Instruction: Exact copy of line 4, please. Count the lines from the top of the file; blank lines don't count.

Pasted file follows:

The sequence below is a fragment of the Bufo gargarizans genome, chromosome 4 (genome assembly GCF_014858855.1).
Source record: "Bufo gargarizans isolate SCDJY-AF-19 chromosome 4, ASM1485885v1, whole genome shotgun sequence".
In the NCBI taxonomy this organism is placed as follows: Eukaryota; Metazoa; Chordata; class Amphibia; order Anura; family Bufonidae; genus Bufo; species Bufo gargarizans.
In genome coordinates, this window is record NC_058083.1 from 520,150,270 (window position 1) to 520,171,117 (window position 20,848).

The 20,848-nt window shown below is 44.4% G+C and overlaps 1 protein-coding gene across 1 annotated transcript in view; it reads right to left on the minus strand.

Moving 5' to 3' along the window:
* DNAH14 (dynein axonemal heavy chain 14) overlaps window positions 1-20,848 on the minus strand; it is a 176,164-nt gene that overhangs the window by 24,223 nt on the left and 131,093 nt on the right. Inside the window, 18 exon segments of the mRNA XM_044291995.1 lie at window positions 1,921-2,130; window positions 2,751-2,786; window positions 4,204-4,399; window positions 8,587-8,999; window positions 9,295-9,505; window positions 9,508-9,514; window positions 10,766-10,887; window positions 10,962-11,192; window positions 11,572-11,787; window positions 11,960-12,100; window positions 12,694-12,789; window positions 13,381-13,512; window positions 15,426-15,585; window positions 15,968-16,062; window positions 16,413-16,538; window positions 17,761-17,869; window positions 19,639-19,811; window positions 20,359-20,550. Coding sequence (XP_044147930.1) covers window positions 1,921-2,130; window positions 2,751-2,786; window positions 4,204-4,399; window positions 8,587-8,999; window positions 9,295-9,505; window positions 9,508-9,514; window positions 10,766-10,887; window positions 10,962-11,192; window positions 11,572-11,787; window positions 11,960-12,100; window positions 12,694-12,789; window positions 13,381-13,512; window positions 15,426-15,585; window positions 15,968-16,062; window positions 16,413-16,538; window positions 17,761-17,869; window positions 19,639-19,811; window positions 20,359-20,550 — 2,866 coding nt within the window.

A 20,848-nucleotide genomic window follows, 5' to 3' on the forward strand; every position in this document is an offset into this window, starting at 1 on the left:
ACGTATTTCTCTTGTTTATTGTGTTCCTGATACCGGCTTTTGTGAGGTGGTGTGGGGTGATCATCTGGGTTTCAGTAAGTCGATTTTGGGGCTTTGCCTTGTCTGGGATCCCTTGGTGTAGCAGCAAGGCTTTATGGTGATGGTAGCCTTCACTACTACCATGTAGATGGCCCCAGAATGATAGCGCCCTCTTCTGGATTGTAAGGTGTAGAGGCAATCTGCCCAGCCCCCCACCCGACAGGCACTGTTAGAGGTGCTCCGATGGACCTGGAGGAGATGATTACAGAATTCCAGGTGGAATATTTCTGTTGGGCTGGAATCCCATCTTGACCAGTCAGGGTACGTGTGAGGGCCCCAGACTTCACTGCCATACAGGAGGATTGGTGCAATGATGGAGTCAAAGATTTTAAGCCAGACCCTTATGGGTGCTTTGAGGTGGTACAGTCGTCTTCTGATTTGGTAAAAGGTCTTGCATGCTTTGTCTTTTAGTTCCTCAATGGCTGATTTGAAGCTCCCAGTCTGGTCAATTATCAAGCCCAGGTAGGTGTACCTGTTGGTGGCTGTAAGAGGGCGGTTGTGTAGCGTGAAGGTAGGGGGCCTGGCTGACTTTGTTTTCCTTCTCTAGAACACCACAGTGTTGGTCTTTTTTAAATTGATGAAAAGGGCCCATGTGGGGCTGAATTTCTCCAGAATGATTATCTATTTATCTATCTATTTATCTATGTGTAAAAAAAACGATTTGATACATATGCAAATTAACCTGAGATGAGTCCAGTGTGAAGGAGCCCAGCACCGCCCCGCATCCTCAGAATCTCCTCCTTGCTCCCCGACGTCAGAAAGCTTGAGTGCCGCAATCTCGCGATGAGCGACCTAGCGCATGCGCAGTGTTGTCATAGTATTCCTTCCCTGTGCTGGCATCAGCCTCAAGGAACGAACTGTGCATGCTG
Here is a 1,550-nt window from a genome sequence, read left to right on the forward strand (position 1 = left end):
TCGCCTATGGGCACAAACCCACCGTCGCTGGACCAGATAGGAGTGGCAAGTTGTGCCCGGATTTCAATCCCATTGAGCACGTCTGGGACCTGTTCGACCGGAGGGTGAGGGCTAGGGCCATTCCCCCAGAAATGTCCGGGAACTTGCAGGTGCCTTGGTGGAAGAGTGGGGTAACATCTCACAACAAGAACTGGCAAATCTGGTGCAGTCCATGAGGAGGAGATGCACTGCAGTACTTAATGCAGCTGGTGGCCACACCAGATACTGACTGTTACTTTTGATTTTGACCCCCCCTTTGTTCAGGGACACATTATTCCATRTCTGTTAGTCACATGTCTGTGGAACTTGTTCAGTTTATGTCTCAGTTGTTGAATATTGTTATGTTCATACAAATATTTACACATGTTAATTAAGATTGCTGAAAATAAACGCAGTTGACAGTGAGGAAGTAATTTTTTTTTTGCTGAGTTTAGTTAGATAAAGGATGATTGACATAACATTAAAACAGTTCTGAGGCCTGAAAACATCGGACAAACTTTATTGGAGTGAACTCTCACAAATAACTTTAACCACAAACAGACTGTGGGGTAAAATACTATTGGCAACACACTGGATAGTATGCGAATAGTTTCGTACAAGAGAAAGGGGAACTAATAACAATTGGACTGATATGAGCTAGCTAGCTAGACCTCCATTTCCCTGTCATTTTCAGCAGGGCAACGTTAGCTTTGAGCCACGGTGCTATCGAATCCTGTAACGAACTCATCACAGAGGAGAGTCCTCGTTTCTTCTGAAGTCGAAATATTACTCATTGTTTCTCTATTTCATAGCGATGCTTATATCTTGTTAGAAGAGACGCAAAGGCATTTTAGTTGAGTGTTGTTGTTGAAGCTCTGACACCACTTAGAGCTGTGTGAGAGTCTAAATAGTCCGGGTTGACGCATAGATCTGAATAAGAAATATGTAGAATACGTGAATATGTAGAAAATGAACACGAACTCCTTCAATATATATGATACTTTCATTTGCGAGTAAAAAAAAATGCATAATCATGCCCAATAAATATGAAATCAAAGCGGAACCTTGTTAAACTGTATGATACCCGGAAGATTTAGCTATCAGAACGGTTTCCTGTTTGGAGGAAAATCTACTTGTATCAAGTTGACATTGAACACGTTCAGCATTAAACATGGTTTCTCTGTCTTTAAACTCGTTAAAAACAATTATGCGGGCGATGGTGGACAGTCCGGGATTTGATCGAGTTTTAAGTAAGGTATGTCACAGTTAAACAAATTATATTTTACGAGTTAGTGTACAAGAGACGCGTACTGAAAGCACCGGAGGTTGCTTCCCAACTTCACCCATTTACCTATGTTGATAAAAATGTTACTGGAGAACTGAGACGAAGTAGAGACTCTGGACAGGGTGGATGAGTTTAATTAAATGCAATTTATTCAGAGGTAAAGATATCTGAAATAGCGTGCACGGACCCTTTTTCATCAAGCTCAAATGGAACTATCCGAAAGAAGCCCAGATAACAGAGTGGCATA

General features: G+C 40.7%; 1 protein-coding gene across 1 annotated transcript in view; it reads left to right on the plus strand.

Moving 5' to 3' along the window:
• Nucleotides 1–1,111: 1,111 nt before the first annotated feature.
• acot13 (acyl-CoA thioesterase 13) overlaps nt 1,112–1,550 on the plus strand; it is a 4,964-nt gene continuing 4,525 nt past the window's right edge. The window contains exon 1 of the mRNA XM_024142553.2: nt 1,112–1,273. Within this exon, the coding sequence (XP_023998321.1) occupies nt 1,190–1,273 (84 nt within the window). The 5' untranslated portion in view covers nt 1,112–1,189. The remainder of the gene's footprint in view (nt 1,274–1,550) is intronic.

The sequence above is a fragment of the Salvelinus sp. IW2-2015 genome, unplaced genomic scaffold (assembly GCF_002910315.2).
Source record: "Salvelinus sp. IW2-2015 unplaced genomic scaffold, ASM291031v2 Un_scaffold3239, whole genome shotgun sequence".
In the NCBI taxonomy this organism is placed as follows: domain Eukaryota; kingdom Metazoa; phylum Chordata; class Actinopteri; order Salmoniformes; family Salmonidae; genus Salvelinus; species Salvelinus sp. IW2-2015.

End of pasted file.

In genome coordinates, this window is record NC_058083.1 from 520,150,270 (window position 1) to 520,171,117 (window position 20,848).